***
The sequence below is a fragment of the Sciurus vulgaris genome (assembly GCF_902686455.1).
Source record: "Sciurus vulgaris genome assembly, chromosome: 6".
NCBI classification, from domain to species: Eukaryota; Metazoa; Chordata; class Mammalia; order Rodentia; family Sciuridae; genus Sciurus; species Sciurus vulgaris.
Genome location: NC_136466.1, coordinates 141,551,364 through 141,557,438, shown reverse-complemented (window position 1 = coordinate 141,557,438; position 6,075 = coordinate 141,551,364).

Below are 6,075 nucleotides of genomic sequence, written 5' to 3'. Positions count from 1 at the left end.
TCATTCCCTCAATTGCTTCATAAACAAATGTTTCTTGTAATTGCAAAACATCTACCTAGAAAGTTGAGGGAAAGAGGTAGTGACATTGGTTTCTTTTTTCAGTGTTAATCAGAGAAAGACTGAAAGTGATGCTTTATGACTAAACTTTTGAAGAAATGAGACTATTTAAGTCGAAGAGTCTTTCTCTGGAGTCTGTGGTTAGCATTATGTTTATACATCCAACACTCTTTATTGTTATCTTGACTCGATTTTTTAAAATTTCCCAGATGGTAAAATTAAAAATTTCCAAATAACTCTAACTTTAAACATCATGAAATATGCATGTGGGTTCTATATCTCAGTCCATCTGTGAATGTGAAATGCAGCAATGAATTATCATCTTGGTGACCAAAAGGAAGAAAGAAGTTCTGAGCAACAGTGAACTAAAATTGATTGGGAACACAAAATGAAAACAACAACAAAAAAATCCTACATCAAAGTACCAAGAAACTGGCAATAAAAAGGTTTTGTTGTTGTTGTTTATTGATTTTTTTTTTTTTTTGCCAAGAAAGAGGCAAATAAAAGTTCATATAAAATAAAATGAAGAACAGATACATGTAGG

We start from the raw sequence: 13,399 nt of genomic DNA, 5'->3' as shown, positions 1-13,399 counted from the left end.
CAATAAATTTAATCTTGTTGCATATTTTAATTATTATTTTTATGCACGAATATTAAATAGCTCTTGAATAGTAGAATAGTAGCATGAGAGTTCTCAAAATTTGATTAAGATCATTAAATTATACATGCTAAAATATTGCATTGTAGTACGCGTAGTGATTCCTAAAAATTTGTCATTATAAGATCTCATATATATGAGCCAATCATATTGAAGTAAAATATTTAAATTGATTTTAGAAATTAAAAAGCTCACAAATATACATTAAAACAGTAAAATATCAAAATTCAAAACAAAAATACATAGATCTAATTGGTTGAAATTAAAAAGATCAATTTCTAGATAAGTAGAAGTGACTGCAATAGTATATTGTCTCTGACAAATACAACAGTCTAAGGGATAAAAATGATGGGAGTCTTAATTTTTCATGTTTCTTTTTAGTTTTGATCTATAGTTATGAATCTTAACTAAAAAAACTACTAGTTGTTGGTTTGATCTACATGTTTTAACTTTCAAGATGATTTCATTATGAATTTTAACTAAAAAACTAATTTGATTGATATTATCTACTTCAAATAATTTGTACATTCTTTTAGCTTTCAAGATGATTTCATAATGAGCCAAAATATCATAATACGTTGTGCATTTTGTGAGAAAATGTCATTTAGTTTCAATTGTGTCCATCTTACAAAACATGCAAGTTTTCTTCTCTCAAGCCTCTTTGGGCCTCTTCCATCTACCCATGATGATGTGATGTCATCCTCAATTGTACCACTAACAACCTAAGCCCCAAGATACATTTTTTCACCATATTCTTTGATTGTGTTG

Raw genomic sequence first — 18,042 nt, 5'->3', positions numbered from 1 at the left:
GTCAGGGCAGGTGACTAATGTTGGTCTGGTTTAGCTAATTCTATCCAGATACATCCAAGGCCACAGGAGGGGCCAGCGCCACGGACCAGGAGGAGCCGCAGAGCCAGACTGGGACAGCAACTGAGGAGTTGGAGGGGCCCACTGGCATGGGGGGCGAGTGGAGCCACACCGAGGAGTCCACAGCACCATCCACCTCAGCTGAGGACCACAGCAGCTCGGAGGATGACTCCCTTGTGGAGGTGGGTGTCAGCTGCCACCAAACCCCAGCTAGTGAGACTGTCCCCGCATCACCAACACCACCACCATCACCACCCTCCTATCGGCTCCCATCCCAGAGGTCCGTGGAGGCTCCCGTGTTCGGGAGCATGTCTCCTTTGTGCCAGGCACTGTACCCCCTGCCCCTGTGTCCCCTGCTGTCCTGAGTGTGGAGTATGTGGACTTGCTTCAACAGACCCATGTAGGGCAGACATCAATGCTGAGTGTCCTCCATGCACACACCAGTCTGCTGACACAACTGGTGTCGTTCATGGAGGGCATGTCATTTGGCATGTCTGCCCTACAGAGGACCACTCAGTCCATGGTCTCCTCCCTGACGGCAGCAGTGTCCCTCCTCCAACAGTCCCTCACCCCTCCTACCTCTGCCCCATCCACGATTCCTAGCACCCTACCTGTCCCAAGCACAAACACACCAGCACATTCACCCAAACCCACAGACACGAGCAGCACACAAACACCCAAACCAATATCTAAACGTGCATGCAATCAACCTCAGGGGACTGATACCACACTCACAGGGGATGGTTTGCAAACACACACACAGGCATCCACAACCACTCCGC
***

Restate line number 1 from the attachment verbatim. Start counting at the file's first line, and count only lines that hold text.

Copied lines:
The sequence below is a fragment of the Sciurus vulgaris genome (assembly GCF_902686455.1).